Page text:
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NIST delivers draft AI guidance, generative AI pilot program

The National Institute of Standards and Technology released a slew of new draft documents on artificial intelligence guidance and deployment, spanning topics from synthetic content risks to international standards development.

Released on Tuesday, four new documents have been added to NIST’s growing portfolio of AI-centric guidance. They come as multiple agencies, including NIST itself, are finalizing their mandates stipulated within President Joe Biden’s 2023 executive order on AI as the 180 day mark on that order passes. 

“For all its potentially transformative benefits, generative AI also brings risks that are significantly different from those we see with traditional software,” said Under Secretary of Commerce for Standards and Technology and NIST Director Laurie Locascio in a press release. “These guidance documents will not only inform software creators about these unique risks, but also help them develop ways to mitigate the risks while supporting innovation.”

NIST’s four new documents are: the AI RMF Generative AI Profile, Secure Software Development Practices for Generative AI and Dual-Use Foundation Models, Reducing Risks Posed by Synthetic Content, and A Plan for Global Engagement on AI Standards.

The first, the AI RMF Generative AI Profile works to guide organizations to identify risks generative AI softwares can pose in their digital networks, and helps create a set of actions relatively tailored to individual organizations’ needs. It is intended to be a companion to the preexisting AI RMF released in early 2023. A diverse group of risks are included in the AI RMF Generative AI Profile, including chemical, biological and nuclear weapons, as well as hacking, malware and phishing threats.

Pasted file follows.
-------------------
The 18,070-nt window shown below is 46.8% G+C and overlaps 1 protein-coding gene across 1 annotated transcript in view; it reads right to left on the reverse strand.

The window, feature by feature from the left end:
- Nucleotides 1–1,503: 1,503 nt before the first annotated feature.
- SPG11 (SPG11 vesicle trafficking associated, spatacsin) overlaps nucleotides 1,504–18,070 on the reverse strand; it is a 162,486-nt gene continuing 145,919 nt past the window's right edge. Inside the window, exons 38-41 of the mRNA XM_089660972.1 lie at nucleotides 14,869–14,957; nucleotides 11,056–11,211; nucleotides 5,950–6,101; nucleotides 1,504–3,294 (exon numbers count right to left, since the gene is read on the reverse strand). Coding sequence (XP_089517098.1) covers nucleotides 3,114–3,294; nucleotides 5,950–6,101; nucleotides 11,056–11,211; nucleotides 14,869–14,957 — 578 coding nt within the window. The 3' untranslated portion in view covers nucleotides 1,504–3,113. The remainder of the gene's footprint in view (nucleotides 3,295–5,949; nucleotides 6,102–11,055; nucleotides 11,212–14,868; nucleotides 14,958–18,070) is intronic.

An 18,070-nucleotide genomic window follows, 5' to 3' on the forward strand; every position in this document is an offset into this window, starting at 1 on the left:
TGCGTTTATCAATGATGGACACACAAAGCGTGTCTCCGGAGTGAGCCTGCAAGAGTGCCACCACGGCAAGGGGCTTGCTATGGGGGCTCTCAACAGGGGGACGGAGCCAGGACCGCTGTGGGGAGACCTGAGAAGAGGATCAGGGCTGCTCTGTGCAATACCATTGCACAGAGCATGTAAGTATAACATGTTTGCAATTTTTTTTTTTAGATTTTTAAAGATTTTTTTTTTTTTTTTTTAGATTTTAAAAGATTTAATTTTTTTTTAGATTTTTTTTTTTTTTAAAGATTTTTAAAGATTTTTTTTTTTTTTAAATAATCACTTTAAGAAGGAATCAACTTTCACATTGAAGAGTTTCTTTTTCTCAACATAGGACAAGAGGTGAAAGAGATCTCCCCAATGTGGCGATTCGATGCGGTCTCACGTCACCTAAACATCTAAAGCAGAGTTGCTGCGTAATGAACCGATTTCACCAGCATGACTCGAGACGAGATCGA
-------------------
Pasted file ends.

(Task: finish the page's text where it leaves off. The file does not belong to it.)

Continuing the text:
The Secure Software Development Practices for Generative AI and Dual-Use Foundation Models publication focuses on secure AI and automated software development. The document also addresses concerns around malicious training data that can negatively impact the outputs of given AI algorithms. It offers guidance on handling training data and securely collecting such data to ensure AI systems work safely and in an unbiased manner. 

NIST’s draft plan on Reducing Risks Posed by Synthetic Content comes ahead of the November 2024 elections, where officials say synthetic content created by AI stands to be a notable threat. The draft document includes methods for authenticating, detecting and labeling synthetic content to differentiate fake media, which include digital watermarking and metadata recording. 

The Plan for Global Engagement on AI Standards outlines objectives for the U.S. to work with other countries on developing a set of standards to guide the development and implementation of AI systems. Crafting a global consensus of these standards will help ensure the use and innovation of AI systems is transparent and responsible. 

NIST’s draft standards document will invite feedback on what should be included in final standardization efforts. These topics could include watermarking, scientific research and development and evaluation metrics.

Beyond the four draft documents, NIST also announced the launch of its pilot NIST GenAI evaluation program to begin bringing new research into the generative AI space, mainly focused on benchmark metrics and techniques to distinguish fake content from genuine content.

NIST GenAI’s evaluations will help inform the work of the agency’s U.S. AI Safety Institute.

“This pilot addresses the research question of how human content differs from synthetic content, and how the evaluation findings can guide users in differentiating between the two,” the homepage reads. 

Comment periods on the four draft documents are open, and the final versions are expected to be released later this year.

Originally Appeared Here

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